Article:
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Neuroimage Clin. 2018 Aug 4;20:498-505. doi: 10.1016/j.nicl.2018.08.002. eCollection 2018.

A user-guided tool for semi-automated cerebral microbleed detection and volume segmentation: Evaluating vascular injury and data labelling for machine learning.

Author information

1
Department of Radiology and Biomedical Imaging, University of California San Francisco, San Francisco, CA, USA.
2
Department of Radiology and Biomedical Imaging, University of California San Francisco, San Francisco, CA, USA; UCSF/UC Berkeley Graduate Group in Bioengineering, USA.
3
Department of Radiology and Biomedical Imaging, University of California San Francisco, San Francisco, CA, USA; Department of Neurology, University of California San Francisco, San Francisco, CA, USA.
4
Department of Radiology and Biomedical Imaging, University of California San Francisco, San Francisco, CA, USA; UCSF/UC Berkeley Graduate Group in Bioengineering, USA. Electronic address: janine.lupo@ucsf.edu.

Abstract

Background and purpose:

With extensive research efforts in place to address the clinical relevance of cerebral microbleeds (CMBs), there remains a need for fast and accurate methods to detect and quantify CMB burden. Although some computer-aided detection algorithms have been proposed in the literature with high sensitivity, their specificity remains consistently poor. More sophisticated machine learning methods appear to be promising in their ability to minimize false positives (FP) through high-level feature extraction and the discrimination of hard-mimics. To achieve superior performance, these methods require sizable amounts of precisely labelled training data. Here we present a user-guided tool for semi-automated CMB detection and volume segmentation, offering high specificity for routine use and FP labelling capabilities to ease and expedite the process of generating labelled training data.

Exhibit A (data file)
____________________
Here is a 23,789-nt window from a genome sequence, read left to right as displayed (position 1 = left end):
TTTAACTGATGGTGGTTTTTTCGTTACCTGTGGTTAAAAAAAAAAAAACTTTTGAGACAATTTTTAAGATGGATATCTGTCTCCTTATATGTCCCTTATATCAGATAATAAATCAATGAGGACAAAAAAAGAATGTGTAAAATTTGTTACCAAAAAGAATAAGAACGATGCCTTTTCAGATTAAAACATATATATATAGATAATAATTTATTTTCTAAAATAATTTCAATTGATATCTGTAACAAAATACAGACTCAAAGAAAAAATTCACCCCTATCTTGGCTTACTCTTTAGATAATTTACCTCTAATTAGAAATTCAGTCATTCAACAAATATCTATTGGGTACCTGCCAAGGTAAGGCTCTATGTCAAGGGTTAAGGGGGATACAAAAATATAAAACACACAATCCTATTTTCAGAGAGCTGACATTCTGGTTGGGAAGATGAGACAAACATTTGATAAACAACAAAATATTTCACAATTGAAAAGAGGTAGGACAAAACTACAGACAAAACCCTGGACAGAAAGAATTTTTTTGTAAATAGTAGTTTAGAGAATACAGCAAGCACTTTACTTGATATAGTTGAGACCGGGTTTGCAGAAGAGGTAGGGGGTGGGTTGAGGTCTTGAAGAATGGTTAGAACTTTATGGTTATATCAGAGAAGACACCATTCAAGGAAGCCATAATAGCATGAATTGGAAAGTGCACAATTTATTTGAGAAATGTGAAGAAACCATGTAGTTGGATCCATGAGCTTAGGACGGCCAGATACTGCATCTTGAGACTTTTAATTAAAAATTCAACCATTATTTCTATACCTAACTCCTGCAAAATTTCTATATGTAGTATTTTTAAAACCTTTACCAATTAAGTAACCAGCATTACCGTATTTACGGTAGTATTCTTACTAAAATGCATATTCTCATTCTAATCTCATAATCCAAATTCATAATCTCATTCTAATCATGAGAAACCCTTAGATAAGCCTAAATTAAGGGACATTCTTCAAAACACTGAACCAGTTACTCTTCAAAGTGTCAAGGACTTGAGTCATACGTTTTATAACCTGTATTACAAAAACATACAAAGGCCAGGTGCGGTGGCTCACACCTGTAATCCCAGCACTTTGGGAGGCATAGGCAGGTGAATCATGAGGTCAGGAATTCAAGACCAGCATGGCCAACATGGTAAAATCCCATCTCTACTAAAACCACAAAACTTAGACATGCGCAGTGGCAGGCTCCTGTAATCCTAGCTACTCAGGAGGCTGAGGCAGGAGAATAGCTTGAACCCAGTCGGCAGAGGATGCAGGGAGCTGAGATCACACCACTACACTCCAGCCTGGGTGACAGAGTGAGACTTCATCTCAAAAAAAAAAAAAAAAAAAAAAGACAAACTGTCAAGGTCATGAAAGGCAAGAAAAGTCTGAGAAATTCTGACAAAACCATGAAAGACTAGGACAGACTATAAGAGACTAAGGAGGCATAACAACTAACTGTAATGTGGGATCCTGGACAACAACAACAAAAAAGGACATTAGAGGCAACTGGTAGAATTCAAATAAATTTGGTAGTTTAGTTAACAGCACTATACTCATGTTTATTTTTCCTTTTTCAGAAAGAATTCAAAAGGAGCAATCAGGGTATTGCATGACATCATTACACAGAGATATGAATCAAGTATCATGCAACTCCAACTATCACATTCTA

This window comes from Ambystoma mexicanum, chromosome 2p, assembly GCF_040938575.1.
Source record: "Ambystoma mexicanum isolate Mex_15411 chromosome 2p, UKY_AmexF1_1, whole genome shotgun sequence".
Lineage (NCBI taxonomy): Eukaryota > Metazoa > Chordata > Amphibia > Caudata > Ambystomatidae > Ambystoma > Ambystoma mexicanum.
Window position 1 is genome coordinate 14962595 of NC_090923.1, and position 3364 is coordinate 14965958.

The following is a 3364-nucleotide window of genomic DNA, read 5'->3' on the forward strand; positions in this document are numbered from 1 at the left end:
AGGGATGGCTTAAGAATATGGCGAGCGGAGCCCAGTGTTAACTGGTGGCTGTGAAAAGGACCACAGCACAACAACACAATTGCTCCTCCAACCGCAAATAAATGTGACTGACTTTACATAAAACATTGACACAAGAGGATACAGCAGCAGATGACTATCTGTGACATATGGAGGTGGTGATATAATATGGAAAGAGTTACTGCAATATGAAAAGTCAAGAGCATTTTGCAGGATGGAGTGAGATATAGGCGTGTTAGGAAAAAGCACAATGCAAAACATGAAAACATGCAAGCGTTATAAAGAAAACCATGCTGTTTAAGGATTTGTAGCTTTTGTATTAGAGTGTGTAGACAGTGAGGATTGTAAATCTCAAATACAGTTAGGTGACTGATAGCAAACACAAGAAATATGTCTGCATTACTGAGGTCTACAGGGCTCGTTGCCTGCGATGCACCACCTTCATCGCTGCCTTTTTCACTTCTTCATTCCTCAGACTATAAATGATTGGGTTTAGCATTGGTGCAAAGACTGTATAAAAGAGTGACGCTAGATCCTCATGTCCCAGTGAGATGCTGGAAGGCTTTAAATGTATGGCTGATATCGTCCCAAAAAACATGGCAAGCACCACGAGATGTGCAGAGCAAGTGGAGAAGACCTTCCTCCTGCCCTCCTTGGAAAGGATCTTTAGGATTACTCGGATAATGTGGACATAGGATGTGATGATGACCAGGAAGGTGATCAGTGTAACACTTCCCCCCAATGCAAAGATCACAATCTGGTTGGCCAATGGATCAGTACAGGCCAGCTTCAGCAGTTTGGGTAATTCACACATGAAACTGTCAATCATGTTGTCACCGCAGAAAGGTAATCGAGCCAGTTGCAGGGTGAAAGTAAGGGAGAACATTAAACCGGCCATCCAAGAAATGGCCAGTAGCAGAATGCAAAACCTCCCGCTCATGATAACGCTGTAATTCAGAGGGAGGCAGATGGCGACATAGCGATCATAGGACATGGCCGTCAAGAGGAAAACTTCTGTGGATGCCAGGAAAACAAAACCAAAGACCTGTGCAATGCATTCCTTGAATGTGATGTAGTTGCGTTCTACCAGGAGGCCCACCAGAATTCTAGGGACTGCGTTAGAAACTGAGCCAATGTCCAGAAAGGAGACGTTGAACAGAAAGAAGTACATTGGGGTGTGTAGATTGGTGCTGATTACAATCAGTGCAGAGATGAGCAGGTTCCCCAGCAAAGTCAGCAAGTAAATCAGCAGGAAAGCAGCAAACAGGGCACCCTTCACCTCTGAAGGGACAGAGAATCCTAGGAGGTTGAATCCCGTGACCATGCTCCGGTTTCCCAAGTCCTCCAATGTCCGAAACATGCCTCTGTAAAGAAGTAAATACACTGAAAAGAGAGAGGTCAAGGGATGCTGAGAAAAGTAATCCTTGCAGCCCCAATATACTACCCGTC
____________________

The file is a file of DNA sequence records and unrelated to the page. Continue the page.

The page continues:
Materials and methods:

Existing computer-aided detection methods reported by our group were extended to include fully-automated segmentation and user-guided CMB classification with FP labelling. The algorithm's performance was evaluated on a test set of ten patients exhibiting radiotherapy-induced CMBs on MR images.

Results:

The initial algorithm's base sensitivity was maintained at 86.7%. FP's were reduced to inter-rater variations and segmentation results were in 98% agreement with ground truth labelling. There was an approximate 5-fold reduction in the time users spent evaluating CMB burden with the algorithm versus without computer aid. The Intra-class Correlation Coefficient for inter-rater agreement was 0.97 CI[0.92,0.99].

Conclusions:

This development serves as a valuable tool for routine evaluation of CMB burden and data labelling to improve CMB classification with machine learning. The algorithm is available to the public on GitHub (https://github.com/LupoLab-UCSF/CMB_labeler).

KEYWORDS:

Algorithm; Automated; Brain tumor; Cerebral microbleeds; Lesion; Machine learning; Magnetic resonance imaging; Radiation therapy; Susceptibility weighted imaging; Vascular injury

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